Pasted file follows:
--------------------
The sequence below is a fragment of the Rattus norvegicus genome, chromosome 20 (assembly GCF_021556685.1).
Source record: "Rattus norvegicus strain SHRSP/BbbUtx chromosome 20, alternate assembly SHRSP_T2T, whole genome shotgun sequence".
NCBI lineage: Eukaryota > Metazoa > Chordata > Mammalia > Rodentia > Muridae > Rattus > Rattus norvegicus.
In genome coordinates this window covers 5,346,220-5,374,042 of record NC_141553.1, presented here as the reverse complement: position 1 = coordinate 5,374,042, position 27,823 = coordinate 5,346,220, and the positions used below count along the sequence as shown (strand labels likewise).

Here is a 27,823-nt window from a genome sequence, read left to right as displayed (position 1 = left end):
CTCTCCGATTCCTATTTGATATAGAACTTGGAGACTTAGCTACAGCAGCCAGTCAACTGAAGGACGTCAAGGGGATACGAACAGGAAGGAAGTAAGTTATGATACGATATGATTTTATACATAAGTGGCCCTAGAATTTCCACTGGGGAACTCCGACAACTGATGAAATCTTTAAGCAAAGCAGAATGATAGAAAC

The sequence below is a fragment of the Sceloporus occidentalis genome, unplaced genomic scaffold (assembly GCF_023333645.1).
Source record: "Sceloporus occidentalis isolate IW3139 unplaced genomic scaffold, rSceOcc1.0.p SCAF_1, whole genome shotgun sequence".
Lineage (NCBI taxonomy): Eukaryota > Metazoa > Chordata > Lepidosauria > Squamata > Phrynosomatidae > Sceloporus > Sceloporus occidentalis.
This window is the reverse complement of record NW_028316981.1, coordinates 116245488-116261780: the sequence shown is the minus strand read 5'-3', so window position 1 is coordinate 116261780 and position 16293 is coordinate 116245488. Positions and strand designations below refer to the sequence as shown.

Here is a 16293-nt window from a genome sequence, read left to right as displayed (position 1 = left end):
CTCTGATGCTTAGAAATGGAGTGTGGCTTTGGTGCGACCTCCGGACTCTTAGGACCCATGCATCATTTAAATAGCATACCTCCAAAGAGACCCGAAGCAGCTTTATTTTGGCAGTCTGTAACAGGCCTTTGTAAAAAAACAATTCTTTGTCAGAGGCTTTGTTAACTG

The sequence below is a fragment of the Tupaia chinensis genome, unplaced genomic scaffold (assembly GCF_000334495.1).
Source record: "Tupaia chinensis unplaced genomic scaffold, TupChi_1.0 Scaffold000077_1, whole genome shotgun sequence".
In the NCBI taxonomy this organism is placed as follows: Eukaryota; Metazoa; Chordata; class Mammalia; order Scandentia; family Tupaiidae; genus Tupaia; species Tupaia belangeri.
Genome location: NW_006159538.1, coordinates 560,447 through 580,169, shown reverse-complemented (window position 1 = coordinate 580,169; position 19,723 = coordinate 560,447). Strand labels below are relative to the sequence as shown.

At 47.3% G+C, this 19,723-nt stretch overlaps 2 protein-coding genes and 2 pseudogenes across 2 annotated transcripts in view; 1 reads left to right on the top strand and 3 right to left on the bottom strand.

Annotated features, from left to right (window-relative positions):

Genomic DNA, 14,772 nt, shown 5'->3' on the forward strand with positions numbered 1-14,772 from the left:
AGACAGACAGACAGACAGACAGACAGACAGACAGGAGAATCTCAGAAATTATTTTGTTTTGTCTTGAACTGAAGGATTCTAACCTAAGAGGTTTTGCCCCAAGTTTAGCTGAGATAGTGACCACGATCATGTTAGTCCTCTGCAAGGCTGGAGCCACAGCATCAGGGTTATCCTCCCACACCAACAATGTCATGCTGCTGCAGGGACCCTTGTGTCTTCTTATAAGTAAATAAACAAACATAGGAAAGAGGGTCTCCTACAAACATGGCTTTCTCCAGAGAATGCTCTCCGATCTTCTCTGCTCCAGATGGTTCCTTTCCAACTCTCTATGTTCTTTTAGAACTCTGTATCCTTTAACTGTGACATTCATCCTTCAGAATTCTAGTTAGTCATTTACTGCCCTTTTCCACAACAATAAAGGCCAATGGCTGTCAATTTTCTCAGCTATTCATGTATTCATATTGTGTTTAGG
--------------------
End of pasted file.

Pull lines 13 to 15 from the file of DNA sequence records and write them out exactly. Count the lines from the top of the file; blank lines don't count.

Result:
The sequence below is a fragment of the Tupaia chinensis genome, unplaced genomic scaffold (assembly GCF_000334495.1).
Source record: "Tupaia chinensis unplaced genomic scaffold, TupChi_1.0 Scaffold000077_1, whole genome shotgun sequence".
In the NCBI taxonomy this organism is placed as follows: Eukaryota; Metazoa; Chordata; class Mammalia; order Scandentia; family Tupaiidae; genus Tupaia; species Tupaia belangeri.